The study has contributed to educational research in health and social care; studies where experienced practitioners’ knowledge is captured, and good practice identified, are important in promoting effective decision making capacity relevant to real world environments. It is important that we continue to test educational approaches that can provide effective simulated decision-making environments to enhance clinical expertise . The impact of enhanced ability to detect abuse can not be underestimated; health and social care professionals need to make better detection decisions, so those most at risk can be identified and protected. The detrimental effects of financial abuse and the subsequent impacts of these effects for individuals, their families and their future generations can be reduced through enhanced workforce capacity .
Following completion of the project in August 2012, the educational intervention together with the case scenarios, were launched as web-based decision training aid; the software for statistical analysis was added into the website so that feedback, on ability to judge abuse pre- and post-test, could be given to the user. Additional resources were also developed to accompany the case scenarios: eight podcasts were recorded with individual experts, such as the Chief Executive of Action on Elder Abuse, discussing practitioners’ responses to elder financial abuse; these were hosted alongside more detailed examples of the case scenarios to compliment the training tools. Finally seminar materials were developed and included on the website to complete the training resource repository. The website was made freely available via the World Wide Web at http://www.elderfinancialabuse.co.uk in August 2012; over 1000 individual web users were recorded in the first three months of the web resource being launched.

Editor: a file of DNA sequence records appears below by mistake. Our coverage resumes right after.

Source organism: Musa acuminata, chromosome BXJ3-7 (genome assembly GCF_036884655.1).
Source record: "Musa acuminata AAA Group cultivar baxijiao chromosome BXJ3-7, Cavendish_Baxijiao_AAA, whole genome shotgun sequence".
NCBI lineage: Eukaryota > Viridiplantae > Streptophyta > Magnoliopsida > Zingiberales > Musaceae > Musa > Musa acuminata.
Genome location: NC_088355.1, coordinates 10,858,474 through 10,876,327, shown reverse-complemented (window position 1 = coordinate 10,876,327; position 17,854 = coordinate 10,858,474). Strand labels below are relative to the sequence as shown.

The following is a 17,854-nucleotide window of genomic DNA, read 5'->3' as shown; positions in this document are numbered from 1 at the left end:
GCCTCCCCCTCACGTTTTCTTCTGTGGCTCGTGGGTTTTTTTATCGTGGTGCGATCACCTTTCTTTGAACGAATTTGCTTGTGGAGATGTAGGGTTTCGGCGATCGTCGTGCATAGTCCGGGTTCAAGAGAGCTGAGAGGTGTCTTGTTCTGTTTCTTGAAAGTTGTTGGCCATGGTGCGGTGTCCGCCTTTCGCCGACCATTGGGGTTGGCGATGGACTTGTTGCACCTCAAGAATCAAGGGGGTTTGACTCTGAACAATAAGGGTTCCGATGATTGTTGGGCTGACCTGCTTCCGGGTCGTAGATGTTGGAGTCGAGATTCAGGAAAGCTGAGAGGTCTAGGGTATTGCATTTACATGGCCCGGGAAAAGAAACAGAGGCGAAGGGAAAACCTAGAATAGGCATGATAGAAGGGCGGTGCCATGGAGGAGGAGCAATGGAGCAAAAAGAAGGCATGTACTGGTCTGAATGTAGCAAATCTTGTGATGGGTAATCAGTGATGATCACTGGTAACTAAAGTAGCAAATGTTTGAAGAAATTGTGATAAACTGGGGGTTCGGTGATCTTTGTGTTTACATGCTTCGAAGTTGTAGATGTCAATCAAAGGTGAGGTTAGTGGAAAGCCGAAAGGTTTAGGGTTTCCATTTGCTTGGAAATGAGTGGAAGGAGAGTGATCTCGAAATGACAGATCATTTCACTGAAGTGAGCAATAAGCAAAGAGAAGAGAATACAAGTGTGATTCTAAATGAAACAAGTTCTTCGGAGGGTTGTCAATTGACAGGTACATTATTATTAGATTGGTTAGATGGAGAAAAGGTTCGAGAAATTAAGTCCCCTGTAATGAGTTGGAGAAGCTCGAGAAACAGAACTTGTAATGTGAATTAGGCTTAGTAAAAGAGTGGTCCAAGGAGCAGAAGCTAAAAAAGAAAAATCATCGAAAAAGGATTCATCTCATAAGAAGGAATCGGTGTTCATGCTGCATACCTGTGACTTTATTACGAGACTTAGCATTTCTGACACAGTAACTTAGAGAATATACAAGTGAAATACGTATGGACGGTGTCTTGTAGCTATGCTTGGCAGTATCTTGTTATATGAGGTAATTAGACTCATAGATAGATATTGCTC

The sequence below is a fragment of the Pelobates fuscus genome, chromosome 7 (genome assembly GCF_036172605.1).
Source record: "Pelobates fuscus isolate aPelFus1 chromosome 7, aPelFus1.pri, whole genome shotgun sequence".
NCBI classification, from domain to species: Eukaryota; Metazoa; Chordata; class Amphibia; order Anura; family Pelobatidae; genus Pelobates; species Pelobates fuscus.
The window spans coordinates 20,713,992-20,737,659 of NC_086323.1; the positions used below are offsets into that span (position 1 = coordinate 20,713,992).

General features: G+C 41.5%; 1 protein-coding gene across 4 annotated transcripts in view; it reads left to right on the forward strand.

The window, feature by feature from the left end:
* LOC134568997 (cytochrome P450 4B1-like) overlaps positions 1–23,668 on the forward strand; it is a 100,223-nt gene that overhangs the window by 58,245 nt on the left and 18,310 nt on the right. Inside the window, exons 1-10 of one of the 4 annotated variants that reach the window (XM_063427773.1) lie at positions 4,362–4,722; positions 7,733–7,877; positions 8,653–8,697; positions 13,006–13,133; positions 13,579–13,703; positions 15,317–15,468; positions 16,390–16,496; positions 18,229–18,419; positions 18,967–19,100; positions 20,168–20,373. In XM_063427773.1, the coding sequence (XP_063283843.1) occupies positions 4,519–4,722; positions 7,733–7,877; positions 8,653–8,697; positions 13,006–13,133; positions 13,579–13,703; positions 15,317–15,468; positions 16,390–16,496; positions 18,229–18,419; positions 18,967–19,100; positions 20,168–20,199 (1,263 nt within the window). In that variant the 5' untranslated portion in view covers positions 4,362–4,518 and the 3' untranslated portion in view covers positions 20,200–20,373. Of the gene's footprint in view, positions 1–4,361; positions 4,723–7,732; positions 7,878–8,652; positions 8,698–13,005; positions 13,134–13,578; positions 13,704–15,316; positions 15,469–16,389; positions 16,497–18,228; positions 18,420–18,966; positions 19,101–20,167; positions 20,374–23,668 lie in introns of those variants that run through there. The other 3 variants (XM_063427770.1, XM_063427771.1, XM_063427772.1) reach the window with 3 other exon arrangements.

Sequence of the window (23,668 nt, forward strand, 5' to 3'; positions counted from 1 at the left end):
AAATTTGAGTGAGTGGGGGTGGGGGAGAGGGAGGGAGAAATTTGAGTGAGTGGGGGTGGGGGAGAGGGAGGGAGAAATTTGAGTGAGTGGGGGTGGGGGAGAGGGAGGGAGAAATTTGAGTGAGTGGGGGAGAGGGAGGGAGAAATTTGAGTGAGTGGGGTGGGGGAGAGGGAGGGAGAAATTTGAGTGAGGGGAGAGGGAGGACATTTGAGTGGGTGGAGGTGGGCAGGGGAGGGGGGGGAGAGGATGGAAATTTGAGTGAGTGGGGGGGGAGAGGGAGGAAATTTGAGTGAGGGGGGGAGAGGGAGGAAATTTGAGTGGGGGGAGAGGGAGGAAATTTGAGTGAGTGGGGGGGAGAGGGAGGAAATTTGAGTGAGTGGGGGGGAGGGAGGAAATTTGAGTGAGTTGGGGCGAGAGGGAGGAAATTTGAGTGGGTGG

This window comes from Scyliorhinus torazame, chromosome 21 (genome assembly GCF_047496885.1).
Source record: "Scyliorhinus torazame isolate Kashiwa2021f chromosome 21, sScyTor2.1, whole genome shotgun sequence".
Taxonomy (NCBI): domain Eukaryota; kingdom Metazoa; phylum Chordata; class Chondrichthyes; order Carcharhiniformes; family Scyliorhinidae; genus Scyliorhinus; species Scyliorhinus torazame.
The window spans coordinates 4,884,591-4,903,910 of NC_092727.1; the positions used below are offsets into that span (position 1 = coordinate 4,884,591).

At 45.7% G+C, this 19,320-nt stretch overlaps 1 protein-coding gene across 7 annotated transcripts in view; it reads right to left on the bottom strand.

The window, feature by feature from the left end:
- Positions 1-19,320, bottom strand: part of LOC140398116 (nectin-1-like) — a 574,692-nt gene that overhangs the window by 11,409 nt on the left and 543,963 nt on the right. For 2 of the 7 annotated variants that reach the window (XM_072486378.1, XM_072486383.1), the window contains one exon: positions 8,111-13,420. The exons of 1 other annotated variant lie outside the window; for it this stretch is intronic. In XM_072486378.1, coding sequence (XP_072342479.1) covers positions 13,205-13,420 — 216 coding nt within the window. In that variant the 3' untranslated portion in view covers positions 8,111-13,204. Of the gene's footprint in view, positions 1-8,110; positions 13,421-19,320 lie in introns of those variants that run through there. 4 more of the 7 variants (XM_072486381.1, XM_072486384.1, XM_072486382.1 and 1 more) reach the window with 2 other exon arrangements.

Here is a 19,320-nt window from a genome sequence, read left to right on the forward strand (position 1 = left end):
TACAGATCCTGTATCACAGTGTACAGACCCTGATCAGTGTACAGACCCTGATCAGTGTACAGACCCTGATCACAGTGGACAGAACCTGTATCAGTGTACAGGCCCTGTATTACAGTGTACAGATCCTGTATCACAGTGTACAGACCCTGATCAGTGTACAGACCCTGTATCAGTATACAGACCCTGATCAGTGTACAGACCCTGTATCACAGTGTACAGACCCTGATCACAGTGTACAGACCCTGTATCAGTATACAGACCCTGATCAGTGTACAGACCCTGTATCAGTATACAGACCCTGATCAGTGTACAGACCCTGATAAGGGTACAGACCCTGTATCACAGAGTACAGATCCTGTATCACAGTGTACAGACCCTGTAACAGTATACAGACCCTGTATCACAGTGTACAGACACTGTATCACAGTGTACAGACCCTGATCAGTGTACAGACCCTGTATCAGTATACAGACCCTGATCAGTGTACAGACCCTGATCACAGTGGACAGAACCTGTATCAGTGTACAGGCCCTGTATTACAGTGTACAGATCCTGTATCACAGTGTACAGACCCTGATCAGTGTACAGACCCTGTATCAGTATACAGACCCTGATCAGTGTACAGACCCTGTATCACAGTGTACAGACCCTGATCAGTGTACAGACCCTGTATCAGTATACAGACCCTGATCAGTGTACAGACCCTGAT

In Scotland the training has been used as part of the Professional Practitioner Initiative  and in some parts of England, practitioners have been introduced to the resource training aid county-wide . To this end the education resource appears to be seen as a valuable training resource.
A plethora of reports, advice and guidance has been issued by such organisations as the Alzheimer’s Society , Age UK , and Action on Elder Abuse . Comprehensive guides for practitioners have been developed to detail the legal framework, which must be adhered to in such cases . Advice on how the legislation and guidance can be used to optimally support best practice has been produced [30, 31]. The website, which hosts the educational training aids, compliments this range of national resources needed to support this complex area of decision making.
The evidence underpinning the educational package will need to be regularly updated to ensure it keeps pace with changes in policy and practice. For example with the full-scale introduction of Personal Independence Payments , in April 2013, financial abuse may alter how it presents. Prevalence of financial abuse may increase; formerly payments were managed through a system involving social care governance but with the option to receive direct payments, one mechanism for abuse detection will be removed.